That having been said, this guy’s belief that he’s entitled to keep a house that he doesn’t own and hasn’t been paying for, simply because he’s lived in it for a while, is rather Obama-like.

            • nbs2 says:

              Ok….and I’m still missing the connection from that to “I don’t like Obama because he’s black.”

              I didn’t vote for Obama. In fact, I refused to even look at his platform, voting history, or statements before making that decision. Are you going to call me a a bigot?

              Did I mention that I hate Joe Biden with a passion? That I don’t start my in depth research until VPs are picked and conventions are held? Are you going to reconsider my bigotedness?

  11. Platypi {Redacted} says:

    Kind of reminiscent of Stephen King’s Bachman book, Roadwork: http://en.wikipedia.org/wiki/Roadwork

    Different causes, but the sheriff might want to check for explosives!

  12. Ben Popken says:

    Looks like a 12 Monkeys meeting.

  13. divedeep says:

    Does this guy truly believe that holing himself up in this house is going to make any sort of a difference? Sorry but the sheriff will be forced to enforce the court’s judgment and remove him from the property.

    The bright side for this guy is that he may not have to pay anything back to the bank if he has some equity (or if Ohio is a non-recourse state). Same can’t be said for a lot of folks who are being foreclosed upon nowadays.

  14. pb5000 says:

    This house is about 10 minutes from me, how in the world did I not hear of this until now?

    • notovny says:

      The Toledo Blade does have its own full-content RSS Feed. That’s How I learned about it.

      • pb5000 says:

        Yeah, I have that on my RSS reader, I follow them on twitter, I even get the Blade home delivery. I guess I just live under a rock sometimes.

  15. Excuse My Ambition Deficit Disorder says:

    Are they sure this is not another misguided attempt by our friends at BoA.

  16. Observer2121 says:

    Since when did robbing banks become ok? That’s what this guy is doing, he went to a bank took their money and now doesn’t want to pay it back as promised. If I were the bank I’d do more than take back the house, I’d want to break his legs.

  17. feistydonut says:

    My best friend is getting foreclosed on. The mortgage is with Chase and her and her husband can call twice in one day and get 2 different stories. The phone reps are condescending and rude a lot of the times. They moved out and are renting now and still have no idea what’s going on with the house (almost a year later), Chase contradicts itself way too much to know and sends them mail all the time saying one thing and then a letter days letter saying to disregard the previous letter. I fully believe that people such as this guy are having a hard time getting a loan modification. I keep telling her to rip up the drywall and make it more expensive for them to foreclose than to have modified the loan.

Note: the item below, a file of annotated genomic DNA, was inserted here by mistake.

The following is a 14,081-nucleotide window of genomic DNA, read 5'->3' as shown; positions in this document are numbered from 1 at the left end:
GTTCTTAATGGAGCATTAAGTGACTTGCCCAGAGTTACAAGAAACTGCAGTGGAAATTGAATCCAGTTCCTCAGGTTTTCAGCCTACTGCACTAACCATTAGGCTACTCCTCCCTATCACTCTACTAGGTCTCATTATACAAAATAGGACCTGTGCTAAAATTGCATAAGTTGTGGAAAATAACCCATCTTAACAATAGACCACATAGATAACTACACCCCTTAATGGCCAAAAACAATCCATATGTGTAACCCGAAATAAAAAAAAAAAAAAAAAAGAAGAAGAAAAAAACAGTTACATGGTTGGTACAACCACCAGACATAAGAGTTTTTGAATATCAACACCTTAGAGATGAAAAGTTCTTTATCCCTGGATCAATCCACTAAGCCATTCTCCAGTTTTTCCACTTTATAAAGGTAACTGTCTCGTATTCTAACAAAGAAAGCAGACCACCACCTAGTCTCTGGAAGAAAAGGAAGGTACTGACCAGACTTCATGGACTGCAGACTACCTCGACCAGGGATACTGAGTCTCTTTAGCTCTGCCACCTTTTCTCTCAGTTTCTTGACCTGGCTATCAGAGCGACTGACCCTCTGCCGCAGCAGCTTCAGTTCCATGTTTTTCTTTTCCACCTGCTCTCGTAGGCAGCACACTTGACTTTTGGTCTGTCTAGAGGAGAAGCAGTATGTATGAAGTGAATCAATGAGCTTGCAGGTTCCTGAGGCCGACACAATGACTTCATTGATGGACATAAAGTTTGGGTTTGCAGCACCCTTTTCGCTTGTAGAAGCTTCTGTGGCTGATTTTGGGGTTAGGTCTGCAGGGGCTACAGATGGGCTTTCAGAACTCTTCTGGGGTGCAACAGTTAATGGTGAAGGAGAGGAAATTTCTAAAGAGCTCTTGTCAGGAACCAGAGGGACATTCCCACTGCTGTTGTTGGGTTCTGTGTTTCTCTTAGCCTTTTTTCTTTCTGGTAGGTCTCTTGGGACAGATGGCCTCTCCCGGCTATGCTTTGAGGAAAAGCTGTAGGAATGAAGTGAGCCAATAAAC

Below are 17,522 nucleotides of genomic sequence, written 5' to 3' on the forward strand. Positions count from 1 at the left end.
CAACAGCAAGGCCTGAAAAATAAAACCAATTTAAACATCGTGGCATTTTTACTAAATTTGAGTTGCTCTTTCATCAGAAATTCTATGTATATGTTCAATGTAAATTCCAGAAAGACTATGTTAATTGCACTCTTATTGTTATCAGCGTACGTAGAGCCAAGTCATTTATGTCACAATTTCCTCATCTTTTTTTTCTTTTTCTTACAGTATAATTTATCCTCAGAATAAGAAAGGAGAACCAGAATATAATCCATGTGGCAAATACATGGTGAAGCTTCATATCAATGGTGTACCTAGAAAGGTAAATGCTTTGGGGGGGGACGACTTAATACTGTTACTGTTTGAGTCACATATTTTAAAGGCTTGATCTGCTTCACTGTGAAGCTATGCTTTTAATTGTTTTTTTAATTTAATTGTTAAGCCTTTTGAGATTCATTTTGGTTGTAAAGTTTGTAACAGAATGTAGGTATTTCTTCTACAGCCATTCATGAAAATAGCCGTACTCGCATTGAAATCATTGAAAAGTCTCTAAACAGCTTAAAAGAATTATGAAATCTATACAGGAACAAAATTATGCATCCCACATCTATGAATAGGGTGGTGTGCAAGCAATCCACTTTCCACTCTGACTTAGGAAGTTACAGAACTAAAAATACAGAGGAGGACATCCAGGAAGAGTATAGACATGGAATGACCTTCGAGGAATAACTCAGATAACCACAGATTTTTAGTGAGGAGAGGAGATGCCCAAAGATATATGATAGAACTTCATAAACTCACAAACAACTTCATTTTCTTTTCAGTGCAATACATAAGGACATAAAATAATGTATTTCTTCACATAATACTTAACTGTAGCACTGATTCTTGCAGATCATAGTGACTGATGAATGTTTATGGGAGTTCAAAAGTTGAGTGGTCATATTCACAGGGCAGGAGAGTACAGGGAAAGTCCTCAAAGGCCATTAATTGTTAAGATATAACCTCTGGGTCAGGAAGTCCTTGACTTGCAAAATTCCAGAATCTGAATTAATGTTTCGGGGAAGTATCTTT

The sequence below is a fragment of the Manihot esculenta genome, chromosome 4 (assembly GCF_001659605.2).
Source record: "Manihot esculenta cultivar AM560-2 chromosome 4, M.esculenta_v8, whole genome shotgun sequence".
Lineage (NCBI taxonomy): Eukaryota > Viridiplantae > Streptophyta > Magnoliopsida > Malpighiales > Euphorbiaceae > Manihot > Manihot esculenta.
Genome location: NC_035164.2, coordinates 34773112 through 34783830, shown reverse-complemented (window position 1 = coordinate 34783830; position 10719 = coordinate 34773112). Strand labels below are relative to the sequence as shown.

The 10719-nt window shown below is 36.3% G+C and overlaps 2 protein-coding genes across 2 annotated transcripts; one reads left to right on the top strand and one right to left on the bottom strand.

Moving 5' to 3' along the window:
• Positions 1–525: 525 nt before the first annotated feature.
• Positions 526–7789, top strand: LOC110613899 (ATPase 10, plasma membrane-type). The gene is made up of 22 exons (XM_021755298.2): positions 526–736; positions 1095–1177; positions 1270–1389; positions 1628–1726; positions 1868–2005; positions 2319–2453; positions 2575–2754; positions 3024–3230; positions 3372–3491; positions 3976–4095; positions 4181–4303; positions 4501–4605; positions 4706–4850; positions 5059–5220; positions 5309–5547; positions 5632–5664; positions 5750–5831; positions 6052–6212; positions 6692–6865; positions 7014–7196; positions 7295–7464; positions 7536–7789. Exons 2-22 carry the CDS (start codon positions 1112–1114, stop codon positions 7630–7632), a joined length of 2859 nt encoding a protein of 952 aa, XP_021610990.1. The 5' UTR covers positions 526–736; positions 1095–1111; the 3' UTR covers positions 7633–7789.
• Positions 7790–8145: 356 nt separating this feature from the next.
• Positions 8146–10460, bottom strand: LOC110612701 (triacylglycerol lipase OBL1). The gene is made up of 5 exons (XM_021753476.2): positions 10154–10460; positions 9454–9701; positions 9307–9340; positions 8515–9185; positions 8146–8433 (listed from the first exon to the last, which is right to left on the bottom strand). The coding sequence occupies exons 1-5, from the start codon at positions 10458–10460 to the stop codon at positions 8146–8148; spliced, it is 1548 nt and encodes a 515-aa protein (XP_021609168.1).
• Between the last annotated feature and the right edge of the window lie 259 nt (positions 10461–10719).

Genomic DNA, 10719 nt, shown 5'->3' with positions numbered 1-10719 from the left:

18. theSuperman says:

    They were just on MSNBC. Some technical difficulties came up and I guess they cut him off for a few seconds (I had the feed up Live on my computer and it stuttered there too).

  19. truthandjustice says:

    Welcome to the parallel universe of DETRIMENTAL RELIANCE.

    Having worked with many closing attorneys and the Office of Comptroller of Currencies, it is a FALLACY to say the closing attorney is looking out for the buyer’s interests. He or she is NOT. Closing attorneys are looking out for the lender, and satisfying the legal, deeding, recordation, title, taxation, details. They are typically NOT there on the buyer’s behalf, although the buyer pays the closing attorney fee. Welcome to the parallel universe of DETRIMENTAL RELIANCE. You pay and think some practitioner is looking out for YOUR Interests, but they are NOT.

    Even the regional director (Atlanta) of the Office of Thrift Supervision admits even THEY cannot understand much of the paperwork and regulations THEY ARE SUPPOSED TO BE SUPERVISING!!!!!!!!

    • satoru says:

      Thanks for using ALL CAPS. It makes your point so much more relevant :P

      What exactly is your point though? You claim that the closing lawyer is not working in the buyer’s best interest. Yet assuming you had a lawyer that was ‘looking out for your interests’, how would the outcome be different? Unless the buyer is actively involved mentally, and is engaged in trying to understand things, a typical lawyer isn’t going to do anything other than look over the document and make sure there aren’t any gigantic glaring mines.